My grandfather is a real legend. People often said about him: ‘The best master among musicians and the best musician among masters.’ He created, restored, revived and invented hundreds of instruments during his life. He made me my first ‘sopilka’ and taught me how to play it, largely predetermining my life. Among the things he taught me and what I will remember forever, is always to remain human. I would like to be true to that in any situation.
My grandfather was a man who ruled the world. He was the head of the family as well amongst his friends and at the factory he worked at. Such a personality, a titan and a very charismatic person. He was very wise, talented and erudite. He fought for his country, was wounded, captured and thrown to the Nazi’s camp which he successfully fled from. I had a close relationship with him since childhood and we have always been kindred souls. My grandfather was a very strict man, but he melted and became very tender when I came along. When he grew old, he became quite sensitive. Apparently there was no strength left for his strong character. He had many grandchildren, but only me, his only granddaughter, continued his musical path, learning to play the ‘sopilka’.
In Ukrainian language ONUKA means ‘granddaughter’. It is a reference to my grandfather who taught me everything I know, introduced me to the world of music and showed me how to love Ukraine. But my musical life has been affected by many people. My mother for instance, who abandoned her musical career and devoted herself to my education and formation. When I was fifteen years old, I’ve became influenced by my brother, who knew a lot about electronic music. Then Yevgeny Filatov came along. He believed in ONUKA and was able to open up my potential and skills.
Folklore, folk-lore, means ‘folk wisdom’. It is knowledge filtered by centuries. These are our roots, from which we came and to which we’ll return. I want the world to discover at least a part of this greatness through the prism of the present!
In January 2017, you came to the Netherlands to play on Eurosonic (Groningen) and in Het Paard van Troje (Den Haag). Do you feel any difference between concerts in Ukraine and abroad, especially in the Netherlands? What do you think Dutch people can learn from your music and texts?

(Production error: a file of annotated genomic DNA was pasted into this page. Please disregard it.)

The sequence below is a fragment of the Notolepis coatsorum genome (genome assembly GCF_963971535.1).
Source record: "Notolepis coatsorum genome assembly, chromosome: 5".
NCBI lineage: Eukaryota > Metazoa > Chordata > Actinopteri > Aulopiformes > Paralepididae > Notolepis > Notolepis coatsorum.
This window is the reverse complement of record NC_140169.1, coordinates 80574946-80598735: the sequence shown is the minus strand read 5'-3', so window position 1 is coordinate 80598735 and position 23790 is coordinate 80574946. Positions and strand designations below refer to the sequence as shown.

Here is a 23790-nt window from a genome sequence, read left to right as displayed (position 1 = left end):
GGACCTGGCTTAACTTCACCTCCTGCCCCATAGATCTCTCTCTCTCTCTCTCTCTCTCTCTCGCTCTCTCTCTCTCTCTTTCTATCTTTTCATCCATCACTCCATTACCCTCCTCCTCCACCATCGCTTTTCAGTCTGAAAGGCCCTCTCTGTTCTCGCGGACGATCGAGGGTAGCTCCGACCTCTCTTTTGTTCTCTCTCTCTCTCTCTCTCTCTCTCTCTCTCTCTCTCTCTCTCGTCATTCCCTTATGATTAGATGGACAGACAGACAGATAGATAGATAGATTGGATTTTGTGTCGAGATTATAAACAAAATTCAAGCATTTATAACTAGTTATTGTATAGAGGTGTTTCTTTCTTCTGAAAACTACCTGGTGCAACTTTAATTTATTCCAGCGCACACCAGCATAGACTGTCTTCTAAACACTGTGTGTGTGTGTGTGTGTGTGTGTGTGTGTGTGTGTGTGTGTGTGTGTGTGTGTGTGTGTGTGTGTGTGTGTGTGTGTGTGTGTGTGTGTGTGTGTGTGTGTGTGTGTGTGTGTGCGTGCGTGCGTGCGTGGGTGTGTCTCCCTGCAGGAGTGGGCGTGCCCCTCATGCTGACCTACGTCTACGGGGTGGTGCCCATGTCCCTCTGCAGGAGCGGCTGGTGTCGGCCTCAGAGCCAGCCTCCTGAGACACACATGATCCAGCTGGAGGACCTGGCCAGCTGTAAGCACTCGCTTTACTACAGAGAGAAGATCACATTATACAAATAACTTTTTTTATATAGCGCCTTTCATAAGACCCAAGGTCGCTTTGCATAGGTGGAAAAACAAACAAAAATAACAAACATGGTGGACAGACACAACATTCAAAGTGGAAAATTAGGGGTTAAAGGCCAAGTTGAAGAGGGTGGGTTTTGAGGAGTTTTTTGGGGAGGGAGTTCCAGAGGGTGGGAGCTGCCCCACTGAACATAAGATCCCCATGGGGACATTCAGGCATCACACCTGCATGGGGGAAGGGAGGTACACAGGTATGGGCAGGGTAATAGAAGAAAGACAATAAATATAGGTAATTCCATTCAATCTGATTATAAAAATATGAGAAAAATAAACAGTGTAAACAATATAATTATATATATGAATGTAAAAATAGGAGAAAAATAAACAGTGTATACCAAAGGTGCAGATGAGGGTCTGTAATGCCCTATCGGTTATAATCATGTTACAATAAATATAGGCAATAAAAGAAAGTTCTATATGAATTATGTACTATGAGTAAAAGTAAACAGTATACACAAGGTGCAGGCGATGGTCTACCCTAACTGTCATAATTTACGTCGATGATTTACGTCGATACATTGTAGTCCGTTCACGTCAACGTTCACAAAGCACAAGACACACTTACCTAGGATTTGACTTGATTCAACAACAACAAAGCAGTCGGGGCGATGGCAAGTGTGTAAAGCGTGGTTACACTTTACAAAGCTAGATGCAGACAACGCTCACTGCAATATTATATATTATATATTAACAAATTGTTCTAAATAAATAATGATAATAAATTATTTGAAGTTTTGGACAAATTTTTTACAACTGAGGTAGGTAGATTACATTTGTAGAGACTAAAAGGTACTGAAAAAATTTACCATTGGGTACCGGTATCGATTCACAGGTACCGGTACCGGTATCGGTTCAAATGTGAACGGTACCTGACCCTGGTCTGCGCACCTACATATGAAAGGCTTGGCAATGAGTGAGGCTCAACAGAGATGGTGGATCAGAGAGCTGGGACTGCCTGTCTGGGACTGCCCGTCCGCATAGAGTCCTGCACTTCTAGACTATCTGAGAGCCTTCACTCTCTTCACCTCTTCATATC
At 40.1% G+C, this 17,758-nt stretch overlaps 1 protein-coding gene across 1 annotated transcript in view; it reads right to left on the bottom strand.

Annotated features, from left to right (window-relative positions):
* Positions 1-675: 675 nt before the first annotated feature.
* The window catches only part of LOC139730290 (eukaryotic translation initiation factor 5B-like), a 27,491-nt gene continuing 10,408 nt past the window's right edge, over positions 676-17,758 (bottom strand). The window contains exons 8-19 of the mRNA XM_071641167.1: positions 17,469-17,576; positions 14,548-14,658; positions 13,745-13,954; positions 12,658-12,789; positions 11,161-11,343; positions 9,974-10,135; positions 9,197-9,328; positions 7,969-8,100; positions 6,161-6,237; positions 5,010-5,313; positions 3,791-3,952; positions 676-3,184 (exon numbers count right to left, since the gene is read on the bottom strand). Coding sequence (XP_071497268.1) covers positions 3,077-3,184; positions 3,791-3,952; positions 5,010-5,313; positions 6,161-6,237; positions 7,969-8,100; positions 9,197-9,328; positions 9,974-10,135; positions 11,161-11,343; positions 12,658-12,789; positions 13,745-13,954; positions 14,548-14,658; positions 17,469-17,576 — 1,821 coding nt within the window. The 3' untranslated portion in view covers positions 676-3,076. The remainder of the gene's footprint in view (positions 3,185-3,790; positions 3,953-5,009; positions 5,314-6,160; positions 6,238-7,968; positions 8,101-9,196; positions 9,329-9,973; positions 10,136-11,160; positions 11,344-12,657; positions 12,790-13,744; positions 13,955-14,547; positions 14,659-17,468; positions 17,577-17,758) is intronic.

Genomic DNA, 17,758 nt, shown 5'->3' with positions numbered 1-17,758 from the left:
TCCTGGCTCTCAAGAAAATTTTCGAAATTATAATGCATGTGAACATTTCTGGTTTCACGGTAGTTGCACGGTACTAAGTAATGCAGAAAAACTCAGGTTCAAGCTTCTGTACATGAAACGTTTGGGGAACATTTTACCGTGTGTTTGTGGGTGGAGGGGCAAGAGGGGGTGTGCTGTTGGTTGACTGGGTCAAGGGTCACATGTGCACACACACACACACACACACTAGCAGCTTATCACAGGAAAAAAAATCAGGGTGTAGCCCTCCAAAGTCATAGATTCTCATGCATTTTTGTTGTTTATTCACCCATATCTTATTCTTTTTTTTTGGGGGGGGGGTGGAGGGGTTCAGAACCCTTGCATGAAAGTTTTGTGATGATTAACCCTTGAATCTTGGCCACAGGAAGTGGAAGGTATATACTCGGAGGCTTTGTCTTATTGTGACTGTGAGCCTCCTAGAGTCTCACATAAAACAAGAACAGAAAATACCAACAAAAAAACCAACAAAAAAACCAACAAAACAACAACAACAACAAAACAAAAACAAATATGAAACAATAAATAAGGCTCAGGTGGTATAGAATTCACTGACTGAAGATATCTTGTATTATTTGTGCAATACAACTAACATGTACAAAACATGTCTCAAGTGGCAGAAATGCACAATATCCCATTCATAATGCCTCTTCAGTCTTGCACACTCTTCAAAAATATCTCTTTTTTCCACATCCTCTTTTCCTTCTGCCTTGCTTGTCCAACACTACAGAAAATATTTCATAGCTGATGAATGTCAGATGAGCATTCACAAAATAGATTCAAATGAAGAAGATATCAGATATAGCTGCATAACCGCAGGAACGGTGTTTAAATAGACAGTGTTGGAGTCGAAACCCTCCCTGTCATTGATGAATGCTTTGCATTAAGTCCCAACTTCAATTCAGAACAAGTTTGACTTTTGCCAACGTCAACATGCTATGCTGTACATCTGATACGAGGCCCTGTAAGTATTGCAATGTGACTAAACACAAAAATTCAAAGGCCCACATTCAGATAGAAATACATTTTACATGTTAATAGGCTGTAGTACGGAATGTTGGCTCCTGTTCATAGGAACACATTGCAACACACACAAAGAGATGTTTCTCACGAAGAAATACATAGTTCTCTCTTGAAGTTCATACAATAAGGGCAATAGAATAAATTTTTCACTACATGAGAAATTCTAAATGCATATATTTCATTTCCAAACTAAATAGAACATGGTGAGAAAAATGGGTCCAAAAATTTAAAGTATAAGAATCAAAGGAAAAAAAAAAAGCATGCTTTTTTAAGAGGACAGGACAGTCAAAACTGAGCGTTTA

I was very worried, because I felt responsible. I remember it was very beautiful. A lot of people came to support us. Both Ukrainian and foreign listeners. It was nice to hear English cheers mixed with Ukrainian flags in the crowd. That is the most important thing in our work and we are working hard to expand musical boundaries!
In April, your band has revealed that you will be performing in Grand Final of the 62nd edition of the Eurovision Song Contest. That’s a great opportunity to share your wonderful music with 205 million television viewers. How did it happen that you became interval act of this Eurovision? What does this moment mean to you? And what does Eurovision mean to you? Do you have memories of the festival (for example, Ruslana’s victory in 2004)?
Thinking of that I see my destiny leaning against the wall, smiling at me. I never expected my musical path and the Eurovision Song Contest to meet. After all, we make electronic music, and Eurovision is still a vocal contest of pop songs. But then several factors took place. Jamala’s victory, which brought this amazing contest to Ukraine this year, the courage of the directors, who asked us to perform at the competition, which will greatly surprise many spectators and, partly, our own development towards a bigger show. I am very grateful to my team. I think it will be a bright, unusual and memorable performance.